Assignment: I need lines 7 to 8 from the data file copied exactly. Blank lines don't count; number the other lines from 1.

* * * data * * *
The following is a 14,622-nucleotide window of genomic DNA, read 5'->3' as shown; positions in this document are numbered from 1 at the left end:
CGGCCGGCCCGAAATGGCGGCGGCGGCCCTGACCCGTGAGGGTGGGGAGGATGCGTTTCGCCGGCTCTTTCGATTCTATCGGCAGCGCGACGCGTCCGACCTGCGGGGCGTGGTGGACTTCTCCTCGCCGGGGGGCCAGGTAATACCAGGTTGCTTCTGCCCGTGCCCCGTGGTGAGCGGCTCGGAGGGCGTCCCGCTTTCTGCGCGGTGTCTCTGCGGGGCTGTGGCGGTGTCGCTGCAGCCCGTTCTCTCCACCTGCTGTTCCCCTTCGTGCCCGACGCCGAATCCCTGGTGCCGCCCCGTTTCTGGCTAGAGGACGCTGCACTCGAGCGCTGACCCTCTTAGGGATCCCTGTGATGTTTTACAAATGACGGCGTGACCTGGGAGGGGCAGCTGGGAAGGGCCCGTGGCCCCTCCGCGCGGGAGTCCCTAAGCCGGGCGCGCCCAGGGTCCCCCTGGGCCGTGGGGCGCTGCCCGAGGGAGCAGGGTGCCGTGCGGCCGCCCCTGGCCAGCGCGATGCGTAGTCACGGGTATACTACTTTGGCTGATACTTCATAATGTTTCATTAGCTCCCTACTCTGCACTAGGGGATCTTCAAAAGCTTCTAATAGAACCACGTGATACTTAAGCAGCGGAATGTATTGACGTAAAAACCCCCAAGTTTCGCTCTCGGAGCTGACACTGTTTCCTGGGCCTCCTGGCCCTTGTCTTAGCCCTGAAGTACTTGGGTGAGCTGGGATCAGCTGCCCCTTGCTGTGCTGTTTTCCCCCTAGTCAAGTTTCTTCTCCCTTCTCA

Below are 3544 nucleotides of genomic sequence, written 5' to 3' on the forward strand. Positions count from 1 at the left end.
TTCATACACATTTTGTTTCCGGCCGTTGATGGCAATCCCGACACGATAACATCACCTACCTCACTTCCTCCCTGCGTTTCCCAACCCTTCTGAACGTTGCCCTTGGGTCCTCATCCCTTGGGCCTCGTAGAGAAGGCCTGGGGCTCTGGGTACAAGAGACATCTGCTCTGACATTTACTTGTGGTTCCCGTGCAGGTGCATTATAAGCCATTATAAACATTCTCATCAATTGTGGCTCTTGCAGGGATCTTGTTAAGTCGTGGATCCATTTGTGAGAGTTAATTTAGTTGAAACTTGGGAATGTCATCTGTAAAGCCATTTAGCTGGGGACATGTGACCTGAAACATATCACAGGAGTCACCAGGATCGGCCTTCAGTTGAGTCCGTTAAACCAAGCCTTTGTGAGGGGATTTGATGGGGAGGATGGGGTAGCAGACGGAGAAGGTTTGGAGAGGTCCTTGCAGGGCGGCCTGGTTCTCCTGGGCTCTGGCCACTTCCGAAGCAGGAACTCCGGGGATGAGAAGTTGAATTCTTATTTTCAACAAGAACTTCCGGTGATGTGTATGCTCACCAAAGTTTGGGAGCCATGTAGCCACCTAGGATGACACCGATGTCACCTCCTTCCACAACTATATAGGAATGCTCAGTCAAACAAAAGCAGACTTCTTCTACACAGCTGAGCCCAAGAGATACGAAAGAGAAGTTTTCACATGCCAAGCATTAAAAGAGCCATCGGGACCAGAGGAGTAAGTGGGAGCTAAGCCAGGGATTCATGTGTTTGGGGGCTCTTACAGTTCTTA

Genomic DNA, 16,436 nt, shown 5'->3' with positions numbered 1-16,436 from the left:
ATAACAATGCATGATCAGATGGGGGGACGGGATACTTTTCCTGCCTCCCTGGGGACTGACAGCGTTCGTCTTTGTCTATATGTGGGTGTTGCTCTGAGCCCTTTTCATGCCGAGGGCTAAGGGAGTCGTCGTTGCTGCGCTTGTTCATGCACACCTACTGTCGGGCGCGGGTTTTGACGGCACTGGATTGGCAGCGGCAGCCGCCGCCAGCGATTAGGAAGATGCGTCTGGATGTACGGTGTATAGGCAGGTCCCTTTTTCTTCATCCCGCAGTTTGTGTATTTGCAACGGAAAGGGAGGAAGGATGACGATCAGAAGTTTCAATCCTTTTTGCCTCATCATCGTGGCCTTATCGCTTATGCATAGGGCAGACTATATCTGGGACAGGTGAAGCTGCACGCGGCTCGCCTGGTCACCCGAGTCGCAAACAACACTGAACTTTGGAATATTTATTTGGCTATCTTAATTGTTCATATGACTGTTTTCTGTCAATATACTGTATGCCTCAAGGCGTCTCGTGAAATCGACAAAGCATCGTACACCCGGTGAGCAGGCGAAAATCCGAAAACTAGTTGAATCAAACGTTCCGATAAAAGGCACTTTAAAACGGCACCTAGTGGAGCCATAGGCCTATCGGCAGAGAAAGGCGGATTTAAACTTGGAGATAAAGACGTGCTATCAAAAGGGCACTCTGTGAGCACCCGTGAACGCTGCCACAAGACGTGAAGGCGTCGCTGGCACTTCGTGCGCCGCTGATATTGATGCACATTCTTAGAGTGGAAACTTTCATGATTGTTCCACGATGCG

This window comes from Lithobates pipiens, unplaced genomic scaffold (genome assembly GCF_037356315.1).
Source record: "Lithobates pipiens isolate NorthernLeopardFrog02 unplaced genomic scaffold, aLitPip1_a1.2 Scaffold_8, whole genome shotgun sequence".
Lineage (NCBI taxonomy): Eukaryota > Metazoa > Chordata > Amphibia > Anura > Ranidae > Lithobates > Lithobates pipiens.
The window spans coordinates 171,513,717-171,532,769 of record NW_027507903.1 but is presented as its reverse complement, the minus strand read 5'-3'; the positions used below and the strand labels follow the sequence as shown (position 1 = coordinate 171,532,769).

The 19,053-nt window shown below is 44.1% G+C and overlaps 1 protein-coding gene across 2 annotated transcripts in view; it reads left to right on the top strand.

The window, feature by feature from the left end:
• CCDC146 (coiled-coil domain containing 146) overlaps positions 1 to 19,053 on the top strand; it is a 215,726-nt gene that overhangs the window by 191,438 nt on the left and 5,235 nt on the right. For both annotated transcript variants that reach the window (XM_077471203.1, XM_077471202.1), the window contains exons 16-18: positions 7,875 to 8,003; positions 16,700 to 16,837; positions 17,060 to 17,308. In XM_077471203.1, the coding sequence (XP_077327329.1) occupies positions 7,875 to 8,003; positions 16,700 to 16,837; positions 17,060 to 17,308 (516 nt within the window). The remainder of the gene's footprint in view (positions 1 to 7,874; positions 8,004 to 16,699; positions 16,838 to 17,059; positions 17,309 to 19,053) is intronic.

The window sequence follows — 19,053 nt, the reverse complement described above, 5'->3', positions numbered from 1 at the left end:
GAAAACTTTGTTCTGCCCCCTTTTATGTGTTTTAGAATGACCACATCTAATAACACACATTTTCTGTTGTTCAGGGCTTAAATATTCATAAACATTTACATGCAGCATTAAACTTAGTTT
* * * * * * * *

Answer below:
This window comes from Lithobates pipiens, unplaced genomic scaffold (genome assembly GCF_037356315.1).
Source record: "Lithobates pipiens isolate NorthernLeopardFrog02 unplaced genomic scaffold, aLitPip1_a1.2 Scaffold_8, whole genome shotgun sequence".